The Achieving Multimodal Networks: Applying Design Flexibility and Reducing Conflicts report helps practitioners address topics such as intersection design, road diets, pedestrian crossing treatments, transit and school access, freight, and accessibility. It highlights ways to apply design flexibility, while focusing on reducing multimodal conflicts and achieving connected networks.

The Guidebook for Developing Pedestrian and Bicycle Performance Measures helps communities develop performance measures that can fully integrate pedestrian and bicycle planning in ongoing performance management activities.

The Incorporating On-Road Bicycle Networks into Resurfacing Projects report helps communities integrate on-road bicycle facilities as part of their routine roadway resurfacing process. This is an efficient and cost-effective way for communities to create connected networks of bicycle facilities.

Other resources released in 2016 include Pursuing Equity in Pedestrian and Bicycle Planning, the Bike Network Mapping Idea Book, and Bicycle Network Planning and Facility Design Approaches in the Netherlands and the United States.

Current Federal Initiatives

DOT is currently engaged in a range of planning, design, promotion, and project development initiatives to advance pedestrian and bicycle transportation safety, accessibility, and connectivity. The following section describes several key activities currently underway.

As part of a Safer People, Safer Streets: Pedestrian and Bicycle Safety Initiative, DOT division and field office staff convened and led pedestrian and bicycle safety assessments in every State in 2014 and 2015. The initiative included the Mayors' Challenge for Safer People, Safer Streets, which challenged mayors and local elected officials to take significant action to improve safety for bicyclists and pedestrians of all ages and abilities. DOT is working with university transportation centers and other stakeholders to identify and remove barriers to improving nonmotorized safety. A newly formed Pedestrian and Bicycle Safety Action Team of the DOT Safety Council is implementing the initiative.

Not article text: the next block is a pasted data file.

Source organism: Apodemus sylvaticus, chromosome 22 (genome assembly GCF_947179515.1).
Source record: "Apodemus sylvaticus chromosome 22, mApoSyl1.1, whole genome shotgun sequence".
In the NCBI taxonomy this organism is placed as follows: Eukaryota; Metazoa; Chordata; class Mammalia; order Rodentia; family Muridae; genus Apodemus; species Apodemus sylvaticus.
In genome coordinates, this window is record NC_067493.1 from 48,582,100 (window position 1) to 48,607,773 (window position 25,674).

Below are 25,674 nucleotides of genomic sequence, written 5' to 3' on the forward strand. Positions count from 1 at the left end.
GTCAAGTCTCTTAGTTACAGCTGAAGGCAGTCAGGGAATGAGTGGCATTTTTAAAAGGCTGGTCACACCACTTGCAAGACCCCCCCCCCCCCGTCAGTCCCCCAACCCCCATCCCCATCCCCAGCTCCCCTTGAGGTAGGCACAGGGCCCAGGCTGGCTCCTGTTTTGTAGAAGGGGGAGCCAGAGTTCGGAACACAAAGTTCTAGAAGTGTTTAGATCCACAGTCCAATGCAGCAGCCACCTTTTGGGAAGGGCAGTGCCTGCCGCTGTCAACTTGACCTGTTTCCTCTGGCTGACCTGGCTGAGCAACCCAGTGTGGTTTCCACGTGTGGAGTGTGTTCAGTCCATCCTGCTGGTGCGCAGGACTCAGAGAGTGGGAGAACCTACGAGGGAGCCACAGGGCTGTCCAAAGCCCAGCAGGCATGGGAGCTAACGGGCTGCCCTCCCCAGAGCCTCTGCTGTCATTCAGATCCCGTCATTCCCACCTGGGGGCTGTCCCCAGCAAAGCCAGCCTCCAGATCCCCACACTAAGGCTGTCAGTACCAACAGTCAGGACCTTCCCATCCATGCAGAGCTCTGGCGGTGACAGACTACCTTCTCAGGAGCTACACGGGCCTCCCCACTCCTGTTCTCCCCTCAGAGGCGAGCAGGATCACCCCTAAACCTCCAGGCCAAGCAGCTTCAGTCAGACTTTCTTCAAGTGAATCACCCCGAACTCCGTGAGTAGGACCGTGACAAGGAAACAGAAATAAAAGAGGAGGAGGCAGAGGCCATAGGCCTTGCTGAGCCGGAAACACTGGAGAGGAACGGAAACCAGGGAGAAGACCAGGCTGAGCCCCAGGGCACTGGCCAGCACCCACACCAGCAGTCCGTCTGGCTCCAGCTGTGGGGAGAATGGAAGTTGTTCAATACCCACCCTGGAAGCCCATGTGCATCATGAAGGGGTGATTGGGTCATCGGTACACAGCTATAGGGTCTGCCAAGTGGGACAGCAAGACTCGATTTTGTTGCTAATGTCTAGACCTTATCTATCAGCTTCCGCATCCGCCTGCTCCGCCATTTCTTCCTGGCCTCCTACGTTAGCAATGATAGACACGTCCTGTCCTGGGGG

The Ladders of Opportunity initiative involves a range of activities to enhance access to economic opportunities for all Americans by investing in transportation projects that better connect communities to essential services. Its aim is to promote prosperity and improve quality of life for all individuals, with a focus on low-income, underserved, vulnerable, and disadvantaged populations. Key objectives of the initiative are to build and restore physical connections, develop workforce capacity, and catalyze neighborhood revitalization. Toward this end, DOT launched the Ladders of Opportunity Transportation Empowerment Pilot in seven U.S. cities in April 2015. Entitled LadderSTEP, the program provides technical assistance and support to help communities attract public and private resources to game-changing transportation projects. As part of DOT's Every Place Counts Design Challenge, in July 2016 the Department convened two-day design sessions with communities in Nashville, TN, Philadelphia, PA, Spokane, WA, and St. Paul-Minneapolis, MN to provide on-site technical assistance in visioning and identifying innovative community design solutions that bridge the infrastructure divide and reconnect people to opportunity (See: https://www.transportation.gov/opportunity/challenge).